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New York Times
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From the article: The last quarter of a century has been a period of pronounced growth in the cultural sector, with the rumble of jackhammers creating the soundtrack to 21st-century museum life. New buildings, multimillion-dollar expansions, new wings and collection growth have all helped drive visitor numbers to unprecedented heights.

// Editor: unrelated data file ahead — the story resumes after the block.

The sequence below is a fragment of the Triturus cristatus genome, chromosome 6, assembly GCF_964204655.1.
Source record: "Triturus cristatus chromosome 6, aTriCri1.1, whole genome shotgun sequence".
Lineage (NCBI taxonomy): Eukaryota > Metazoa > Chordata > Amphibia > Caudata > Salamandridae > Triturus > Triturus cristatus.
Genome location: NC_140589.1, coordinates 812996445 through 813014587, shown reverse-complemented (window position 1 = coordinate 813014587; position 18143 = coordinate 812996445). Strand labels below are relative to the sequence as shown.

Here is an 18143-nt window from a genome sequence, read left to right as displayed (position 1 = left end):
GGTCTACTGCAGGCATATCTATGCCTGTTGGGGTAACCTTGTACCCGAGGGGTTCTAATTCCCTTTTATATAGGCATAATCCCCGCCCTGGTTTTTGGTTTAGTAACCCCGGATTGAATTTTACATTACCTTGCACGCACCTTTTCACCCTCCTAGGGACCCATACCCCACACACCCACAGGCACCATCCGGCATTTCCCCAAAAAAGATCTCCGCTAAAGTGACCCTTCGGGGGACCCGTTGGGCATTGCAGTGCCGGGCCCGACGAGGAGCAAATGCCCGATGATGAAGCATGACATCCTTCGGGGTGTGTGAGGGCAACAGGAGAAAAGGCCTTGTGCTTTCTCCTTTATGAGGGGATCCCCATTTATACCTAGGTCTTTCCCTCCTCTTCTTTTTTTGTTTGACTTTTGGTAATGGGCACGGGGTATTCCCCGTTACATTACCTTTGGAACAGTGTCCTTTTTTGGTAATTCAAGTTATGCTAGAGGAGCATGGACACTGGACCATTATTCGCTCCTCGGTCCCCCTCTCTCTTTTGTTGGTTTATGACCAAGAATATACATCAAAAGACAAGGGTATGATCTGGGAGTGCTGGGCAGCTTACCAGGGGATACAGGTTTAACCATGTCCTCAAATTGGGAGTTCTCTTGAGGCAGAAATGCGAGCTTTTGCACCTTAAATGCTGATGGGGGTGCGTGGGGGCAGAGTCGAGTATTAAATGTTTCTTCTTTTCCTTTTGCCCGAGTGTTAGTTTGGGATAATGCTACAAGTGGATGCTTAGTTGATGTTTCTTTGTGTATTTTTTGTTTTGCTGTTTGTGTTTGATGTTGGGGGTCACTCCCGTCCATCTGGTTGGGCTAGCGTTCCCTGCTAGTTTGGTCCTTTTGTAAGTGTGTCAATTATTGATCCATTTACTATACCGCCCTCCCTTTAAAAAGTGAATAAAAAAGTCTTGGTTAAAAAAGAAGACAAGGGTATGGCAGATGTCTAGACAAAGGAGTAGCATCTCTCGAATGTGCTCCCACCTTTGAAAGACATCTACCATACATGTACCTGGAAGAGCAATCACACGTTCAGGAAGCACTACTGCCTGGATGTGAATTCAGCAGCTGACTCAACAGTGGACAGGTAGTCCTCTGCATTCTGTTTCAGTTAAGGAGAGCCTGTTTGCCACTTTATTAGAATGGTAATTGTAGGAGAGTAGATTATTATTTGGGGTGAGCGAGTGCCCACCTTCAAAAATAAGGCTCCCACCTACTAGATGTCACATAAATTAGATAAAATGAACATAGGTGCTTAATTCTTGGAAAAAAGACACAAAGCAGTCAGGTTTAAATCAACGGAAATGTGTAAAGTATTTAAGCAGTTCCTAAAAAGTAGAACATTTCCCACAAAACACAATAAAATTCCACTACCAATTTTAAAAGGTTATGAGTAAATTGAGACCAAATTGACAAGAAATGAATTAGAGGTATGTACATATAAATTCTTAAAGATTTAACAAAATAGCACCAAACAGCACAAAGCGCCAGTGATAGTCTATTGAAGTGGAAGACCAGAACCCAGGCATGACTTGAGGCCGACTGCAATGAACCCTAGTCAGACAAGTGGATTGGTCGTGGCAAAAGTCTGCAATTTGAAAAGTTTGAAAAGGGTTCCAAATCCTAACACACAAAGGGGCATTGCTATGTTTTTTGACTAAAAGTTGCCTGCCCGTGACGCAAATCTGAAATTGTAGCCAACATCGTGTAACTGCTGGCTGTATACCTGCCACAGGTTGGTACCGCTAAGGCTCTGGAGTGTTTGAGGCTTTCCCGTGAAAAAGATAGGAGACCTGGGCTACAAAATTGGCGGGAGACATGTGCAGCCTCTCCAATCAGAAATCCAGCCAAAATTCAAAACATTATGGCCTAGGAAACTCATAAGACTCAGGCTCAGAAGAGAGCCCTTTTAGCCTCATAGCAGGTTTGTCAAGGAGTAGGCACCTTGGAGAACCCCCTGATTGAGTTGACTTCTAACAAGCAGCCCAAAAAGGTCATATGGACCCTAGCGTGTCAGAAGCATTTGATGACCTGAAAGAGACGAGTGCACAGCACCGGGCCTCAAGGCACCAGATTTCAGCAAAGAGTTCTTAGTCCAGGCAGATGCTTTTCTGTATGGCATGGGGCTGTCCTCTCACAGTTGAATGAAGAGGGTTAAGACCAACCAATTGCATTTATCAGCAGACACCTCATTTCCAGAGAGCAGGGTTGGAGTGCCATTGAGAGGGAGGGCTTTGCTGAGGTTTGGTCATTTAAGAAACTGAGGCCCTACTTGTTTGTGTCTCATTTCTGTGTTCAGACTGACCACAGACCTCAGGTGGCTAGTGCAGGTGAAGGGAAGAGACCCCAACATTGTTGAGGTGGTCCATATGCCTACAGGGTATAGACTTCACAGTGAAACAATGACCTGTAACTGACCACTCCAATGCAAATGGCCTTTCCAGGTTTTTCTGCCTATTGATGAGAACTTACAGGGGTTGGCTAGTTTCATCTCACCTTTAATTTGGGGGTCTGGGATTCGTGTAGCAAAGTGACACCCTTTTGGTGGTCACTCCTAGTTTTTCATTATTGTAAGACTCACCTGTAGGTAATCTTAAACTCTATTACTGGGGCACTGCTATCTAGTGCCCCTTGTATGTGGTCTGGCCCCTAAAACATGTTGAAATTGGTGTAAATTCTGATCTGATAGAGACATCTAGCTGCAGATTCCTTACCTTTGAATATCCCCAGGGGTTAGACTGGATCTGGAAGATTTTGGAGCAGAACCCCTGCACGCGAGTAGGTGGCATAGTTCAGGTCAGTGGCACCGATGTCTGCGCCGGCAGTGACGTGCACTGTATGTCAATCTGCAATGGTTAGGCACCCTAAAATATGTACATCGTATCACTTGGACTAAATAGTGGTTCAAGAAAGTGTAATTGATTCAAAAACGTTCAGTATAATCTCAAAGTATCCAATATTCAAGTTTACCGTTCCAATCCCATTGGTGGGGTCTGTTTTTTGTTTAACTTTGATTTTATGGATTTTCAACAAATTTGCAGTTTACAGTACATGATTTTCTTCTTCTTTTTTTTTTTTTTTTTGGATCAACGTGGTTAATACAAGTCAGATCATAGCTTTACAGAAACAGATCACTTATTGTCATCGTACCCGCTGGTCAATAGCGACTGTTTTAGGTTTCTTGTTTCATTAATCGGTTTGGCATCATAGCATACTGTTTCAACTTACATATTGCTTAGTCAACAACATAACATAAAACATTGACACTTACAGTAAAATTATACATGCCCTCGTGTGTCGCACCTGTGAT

So it seemed a little counterintuitive when Beatrix Ruf, the director of the Stedelijk Museum of contemporary and modern art and design in Amsterdam, called for a forum on the possible value of “de-growth” of the 21st-century museum. [ . . . ] "De-growth” is a concept borrowed from economics. It is associated with an anticonsumerist and anticapitalist approach to sustainable development — the Merriam-Webster dictionary defines it as “decrease in mass of an organism especially at the end of a prolonged period of growth.” . . .